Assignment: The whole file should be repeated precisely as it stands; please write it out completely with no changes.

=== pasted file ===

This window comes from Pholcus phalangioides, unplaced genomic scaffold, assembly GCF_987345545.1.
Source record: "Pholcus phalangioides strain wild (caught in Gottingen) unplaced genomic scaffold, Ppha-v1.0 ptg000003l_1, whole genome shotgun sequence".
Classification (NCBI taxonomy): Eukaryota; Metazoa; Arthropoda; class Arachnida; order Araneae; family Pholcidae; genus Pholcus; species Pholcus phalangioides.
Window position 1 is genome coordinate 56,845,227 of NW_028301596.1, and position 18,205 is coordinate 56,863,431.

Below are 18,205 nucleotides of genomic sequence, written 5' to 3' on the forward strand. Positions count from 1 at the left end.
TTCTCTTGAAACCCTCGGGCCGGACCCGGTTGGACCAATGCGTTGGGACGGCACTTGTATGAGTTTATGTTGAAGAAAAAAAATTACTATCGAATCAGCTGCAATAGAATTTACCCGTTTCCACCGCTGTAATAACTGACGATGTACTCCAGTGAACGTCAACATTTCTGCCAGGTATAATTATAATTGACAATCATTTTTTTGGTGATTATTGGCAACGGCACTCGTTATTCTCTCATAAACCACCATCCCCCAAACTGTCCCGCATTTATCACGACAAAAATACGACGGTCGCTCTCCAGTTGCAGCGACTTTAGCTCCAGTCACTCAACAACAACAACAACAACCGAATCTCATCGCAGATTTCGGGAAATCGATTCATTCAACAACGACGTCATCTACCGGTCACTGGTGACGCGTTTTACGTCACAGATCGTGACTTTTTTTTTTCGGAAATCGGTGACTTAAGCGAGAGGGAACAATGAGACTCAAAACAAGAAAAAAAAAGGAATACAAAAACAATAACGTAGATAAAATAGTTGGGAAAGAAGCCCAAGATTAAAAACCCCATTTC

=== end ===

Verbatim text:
This window comes from Pholcus phalangioides, unplaced genomic scaffold, assembly GCF_987345545.1.
Source record: "Pholcus phalangioides strain wild (caught in Gottingen) unplaced genomic scaffold, Ppha-v1.0 ptg000003l_1, whole genome shotgun sequence".
Classification (NCBI taxonomy): Eukaryota; Metazoa; Arthropoda; class Arachnida; order Araneae; family Pholcidae; genus Pholcus; species Pholcus phalangioides.
Window position 1 is genome coordinate 56,845,227 of NW_028301596.1, and position 18,205 is coordinate 56,863,431.

Below are 18,205 nucleotides of genomic sequence, written 5' to 3' on the forward strand. Positions count from 1 at the left end.
TTCTCTTGAAACCCTCGGGCCGGACCCGGTTGGACCAATGCGTTGGGACGGCACTTGTATGAGTTTATGTTGAAGAAAAAAAATTACTATCGAATCAGCTGCAATAGAATTTACCCGTTTCCACCGCTGTAATAACTGACGATGTACTCCAGTGAACGTCAACATTTCTGCCAGGTATAATTATAATTGACAATCATTTTTTTGGTGATTATTGGCAACGGCACTCGTTATTCTCTCATAAACCACCATCCCCCAAACTGTCCCGCATTTATCACGACAAAAATACGACGGTCGCTCTCCAGTTGCAGCGACTTTAGCTCCAGTCACTCAACAACAACAACAACAACCGAATCTCATCGCAGATTTCGGGAAATCGATTCATTCAACAACGACGTCATCTACCGGTCACTGGTGACGCGTTTTACGTCACAGATCGTGACTTTTTTTTTTCGGAAATCGGTGACTTAAGCGAGAGGGAACAATGAGACTCAAAACAAGAAAAAAAAAGGAATACAAAAACAATAACGTAGATAAAATAGTTGGGAAAGAAGCCCAAGATTAAAAACCCCATTTC